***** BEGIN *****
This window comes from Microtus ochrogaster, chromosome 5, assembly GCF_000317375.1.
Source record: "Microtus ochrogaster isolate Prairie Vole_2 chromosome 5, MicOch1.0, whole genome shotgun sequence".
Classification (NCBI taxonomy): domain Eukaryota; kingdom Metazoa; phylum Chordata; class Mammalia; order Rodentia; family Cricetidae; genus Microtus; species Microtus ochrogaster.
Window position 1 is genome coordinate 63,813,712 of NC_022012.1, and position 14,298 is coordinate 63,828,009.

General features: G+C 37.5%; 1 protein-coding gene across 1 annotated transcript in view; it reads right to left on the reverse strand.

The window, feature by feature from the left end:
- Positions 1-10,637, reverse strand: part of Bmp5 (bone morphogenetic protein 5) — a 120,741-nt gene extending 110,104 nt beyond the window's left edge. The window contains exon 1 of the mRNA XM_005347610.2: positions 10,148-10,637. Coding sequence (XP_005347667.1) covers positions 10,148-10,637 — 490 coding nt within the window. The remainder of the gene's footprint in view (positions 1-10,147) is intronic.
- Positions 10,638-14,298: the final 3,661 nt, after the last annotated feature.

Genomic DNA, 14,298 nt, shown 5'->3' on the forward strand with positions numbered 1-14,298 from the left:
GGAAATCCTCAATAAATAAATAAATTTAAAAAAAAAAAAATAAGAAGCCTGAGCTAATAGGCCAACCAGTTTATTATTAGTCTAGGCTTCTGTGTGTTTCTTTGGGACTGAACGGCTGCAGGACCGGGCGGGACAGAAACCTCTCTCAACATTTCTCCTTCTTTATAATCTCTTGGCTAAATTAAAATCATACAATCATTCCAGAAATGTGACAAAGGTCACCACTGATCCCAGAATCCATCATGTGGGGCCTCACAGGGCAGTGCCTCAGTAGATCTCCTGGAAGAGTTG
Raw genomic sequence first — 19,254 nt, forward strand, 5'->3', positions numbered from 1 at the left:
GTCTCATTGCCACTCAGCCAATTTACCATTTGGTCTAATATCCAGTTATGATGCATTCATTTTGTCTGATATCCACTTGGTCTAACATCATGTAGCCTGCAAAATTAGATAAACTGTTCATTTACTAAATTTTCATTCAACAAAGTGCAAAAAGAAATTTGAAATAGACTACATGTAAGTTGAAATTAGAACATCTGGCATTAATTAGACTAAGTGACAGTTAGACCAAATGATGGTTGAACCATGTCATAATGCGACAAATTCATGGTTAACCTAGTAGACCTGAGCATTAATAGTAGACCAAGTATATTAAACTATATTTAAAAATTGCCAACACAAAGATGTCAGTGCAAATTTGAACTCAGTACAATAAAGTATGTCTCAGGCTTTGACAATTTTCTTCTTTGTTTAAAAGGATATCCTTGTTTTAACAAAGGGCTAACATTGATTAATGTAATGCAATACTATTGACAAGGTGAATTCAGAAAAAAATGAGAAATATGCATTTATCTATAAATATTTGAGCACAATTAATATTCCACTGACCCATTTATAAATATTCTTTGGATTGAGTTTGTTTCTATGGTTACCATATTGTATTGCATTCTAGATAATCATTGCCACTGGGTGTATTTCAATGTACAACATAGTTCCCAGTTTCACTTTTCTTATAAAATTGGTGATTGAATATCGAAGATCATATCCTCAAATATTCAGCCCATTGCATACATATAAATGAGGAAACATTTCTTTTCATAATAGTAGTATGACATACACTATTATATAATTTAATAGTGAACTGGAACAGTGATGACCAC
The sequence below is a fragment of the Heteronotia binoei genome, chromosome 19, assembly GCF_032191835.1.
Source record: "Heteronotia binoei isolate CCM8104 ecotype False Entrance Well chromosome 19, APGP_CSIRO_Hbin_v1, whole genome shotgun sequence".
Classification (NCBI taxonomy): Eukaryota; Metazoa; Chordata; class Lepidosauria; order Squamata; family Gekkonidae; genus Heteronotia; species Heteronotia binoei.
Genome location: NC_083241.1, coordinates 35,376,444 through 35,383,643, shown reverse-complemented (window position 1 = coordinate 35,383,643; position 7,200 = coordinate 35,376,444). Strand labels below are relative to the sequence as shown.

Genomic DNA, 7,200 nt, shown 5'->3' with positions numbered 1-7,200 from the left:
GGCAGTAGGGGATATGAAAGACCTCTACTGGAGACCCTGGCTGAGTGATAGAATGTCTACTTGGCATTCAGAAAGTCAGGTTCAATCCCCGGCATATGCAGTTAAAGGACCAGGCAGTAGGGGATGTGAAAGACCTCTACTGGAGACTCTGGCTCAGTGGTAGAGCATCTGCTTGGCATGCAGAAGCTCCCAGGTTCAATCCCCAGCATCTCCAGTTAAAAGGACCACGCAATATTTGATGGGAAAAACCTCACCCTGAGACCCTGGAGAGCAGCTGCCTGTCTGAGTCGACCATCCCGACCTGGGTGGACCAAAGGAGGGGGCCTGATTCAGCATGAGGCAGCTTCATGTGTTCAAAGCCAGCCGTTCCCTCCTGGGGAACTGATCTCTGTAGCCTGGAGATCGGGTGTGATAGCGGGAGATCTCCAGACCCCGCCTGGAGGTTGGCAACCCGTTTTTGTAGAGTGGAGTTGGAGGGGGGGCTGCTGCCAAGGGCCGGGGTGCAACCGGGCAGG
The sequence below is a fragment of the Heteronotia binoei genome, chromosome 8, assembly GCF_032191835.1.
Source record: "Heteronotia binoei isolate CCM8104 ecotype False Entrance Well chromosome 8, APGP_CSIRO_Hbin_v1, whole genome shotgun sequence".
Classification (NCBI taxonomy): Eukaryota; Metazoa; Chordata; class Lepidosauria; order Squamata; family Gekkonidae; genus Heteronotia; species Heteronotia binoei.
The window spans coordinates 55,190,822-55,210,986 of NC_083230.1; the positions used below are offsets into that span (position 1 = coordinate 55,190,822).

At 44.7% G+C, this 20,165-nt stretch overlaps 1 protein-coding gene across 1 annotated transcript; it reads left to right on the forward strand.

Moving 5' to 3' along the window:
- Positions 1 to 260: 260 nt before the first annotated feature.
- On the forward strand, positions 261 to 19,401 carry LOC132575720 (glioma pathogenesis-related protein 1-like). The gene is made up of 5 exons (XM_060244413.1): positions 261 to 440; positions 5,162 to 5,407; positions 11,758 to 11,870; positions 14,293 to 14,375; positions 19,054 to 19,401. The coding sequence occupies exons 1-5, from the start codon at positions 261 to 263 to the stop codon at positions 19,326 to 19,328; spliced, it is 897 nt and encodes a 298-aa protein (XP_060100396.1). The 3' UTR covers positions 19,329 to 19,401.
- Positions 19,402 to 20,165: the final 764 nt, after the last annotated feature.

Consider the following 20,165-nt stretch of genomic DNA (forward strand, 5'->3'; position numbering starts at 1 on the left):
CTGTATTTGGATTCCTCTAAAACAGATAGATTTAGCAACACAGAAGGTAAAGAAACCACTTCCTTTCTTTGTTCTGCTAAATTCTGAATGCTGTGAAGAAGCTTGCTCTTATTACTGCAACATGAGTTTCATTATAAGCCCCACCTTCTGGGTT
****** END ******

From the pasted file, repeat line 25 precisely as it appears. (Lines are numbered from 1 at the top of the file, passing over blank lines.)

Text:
- Positions 1 to 260: 260 nt before the first annotated feature.